HOME > Chowhound > Prairie Provinces >

Golden Bell Saigon, 17th Ave SW, Calgary

John Manzo Mar 28, 2009 12:54 PM

This place opened on Sunday in the space that's occupied Jann Arden's Arden Diner and a couple of places that have closed in the interim. They've done at least one important renovation by making the tables closest to the windows more visible (how they did this from an architectural standpoint I cannot say- they might have actually replaced the front wall and made the windows meet the floor), and when we walked by yesterday and saw that it was packed, I decided to try it for lunch today.

It was mostly empty, probably because of the off-putting smell of some sort of sealant going in the windows, so I sat in the back. I ordered one order of "spring rolls' (cha gio, with ground pork) and an order of satay chicken on rice. FULL MARKS for both! Spring rolls are handmade, beautifully stuffed, perfectly fried, not insanely burning hot, and more important, delicious. I've tried too many of these to count and I have to say these were the best cha gio I've ever had- yes even better than Noodle King. An order is 4 and they're not the midget ones, so if you're dining alone be careful not to order too much else, like I did...

Because the satay chicken (on rice, not pho ga sate) was a bit pricey at $10.50 but is a massive order. It was in a sweet viet-style curry sauce with coconut milk, lemongrass and palm sugar; it was quite Thai-esque but for the sweetness of it and there was a generous amount of white-meat chicken in it. It was rich, not at all what i was expecting (something thinner and lighter I guess) but what arrived was nothing but delicious.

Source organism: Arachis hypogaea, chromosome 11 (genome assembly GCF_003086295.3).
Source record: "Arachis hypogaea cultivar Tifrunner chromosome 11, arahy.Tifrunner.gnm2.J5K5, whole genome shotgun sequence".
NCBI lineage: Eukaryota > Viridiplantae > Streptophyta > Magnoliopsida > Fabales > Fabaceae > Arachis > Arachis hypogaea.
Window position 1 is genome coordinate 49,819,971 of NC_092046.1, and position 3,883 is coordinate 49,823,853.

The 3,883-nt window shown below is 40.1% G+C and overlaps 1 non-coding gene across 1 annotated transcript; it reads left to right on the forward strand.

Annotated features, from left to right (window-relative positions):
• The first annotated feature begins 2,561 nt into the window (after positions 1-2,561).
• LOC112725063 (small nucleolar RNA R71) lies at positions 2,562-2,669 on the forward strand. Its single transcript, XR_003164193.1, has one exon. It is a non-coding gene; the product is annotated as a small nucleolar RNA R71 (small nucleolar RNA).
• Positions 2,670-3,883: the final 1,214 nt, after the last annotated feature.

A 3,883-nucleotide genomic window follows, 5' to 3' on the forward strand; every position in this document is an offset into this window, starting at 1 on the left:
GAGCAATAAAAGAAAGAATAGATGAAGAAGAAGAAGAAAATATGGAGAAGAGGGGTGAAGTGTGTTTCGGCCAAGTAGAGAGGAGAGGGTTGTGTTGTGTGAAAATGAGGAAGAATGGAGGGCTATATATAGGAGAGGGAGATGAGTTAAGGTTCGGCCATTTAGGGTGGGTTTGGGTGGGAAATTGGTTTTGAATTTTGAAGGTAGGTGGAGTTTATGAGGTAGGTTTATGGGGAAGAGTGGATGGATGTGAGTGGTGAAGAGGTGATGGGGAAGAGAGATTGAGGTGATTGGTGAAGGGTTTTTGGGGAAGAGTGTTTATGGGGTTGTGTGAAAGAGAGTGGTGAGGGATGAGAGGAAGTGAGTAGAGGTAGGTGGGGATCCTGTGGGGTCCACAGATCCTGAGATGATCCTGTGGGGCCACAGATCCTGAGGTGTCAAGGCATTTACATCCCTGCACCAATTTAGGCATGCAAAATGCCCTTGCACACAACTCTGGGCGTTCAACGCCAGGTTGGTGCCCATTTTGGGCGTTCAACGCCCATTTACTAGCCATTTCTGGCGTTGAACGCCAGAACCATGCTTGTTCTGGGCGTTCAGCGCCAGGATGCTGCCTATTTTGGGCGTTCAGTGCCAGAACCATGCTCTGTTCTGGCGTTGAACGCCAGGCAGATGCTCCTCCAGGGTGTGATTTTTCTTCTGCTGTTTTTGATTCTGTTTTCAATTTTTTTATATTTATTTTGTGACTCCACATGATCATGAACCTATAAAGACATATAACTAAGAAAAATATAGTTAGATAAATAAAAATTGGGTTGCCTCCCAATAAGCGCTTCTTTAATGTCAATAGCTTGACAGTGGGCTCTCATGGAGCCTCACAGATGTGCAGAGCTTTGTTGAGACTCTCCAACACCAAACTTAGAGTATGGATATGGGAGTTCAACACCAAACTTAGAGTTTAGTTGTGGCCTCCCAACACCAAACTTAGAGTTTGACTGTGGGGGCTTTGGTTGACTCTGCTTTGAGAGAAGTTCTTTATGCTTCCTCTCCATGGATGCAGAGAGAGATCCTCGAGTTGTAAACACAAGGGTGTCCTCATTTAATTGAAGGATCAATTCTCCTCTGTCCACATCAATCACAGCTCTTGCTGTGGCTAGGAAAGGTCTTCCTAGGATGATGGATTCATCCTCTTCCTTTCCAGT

I'm looking forward to trying more, but for now, I have a new fave for Viet in the west end up Uptown 17.

  1. Click to Upload a photo (10 MB limit)
  1. a
    Anomay RE: John Manzo Mar 28, 2009 08:52 PM

    I wonder if this is a chain of the restaurant on Macleod Trail across from Chinook Centre?

    5 Replies
    1. re: Anomay
      John Manzo RE: Anomay Mar 28, 2009 08:59 PM

      same owners.

      1. re: John Manzo
        pasaker RE: John Manzo Mar 29, 2009 02:34 PM

        John are their spring rolls the ones that are made with the rice paper? I've been looking for spring rolls in Calgary that use that as their wrapper instead of your typical Chinese type wrapper, so far I found only Pho Pasteaur (?) in Chinatown only have them.

        1. re: pasaker
          John Manzo RE: pasaker Mar 29, 2009 06:10 PM

          I thought all cha gio were fried rice wrappers (vs Chinese wrappers of wheat)...

          1. re: John Manzo
            pasaker RE: John Manzo Mar 31, 2009 04:49 PM

            There are some that take the easy way out in making Cha Gio and use the Chinese wrappers. The Vietnamese restaurants that I've gone too use the the Chinese wrapper, I happen to like the fried rice wrappers and I have a hard time finding them.

            1. re: pasaker
              sarah galvin RE: pasaker Apr 4, 2009 07:06 PM

              I guess I have been lucky, pasaker. I have never seen spring rolls made with anything other than rice paper.

    2. felix the hound RE: John Manzo May 5, 2009 12:34 PM

      Based on your post we tried the Golden Bell Saigon on Mac Leod Trail for dinner yesterday. It called our attention that it was mostly empty at 7 pm, with only 5 tables with diners, including ours. We were three and we started with an order of spring rolls, one of shrimp salad rolls and a "special" pancake" (the latter was suggested by the server instead of the "roll your own" chicken dish with rice pancakes that I was looking for.)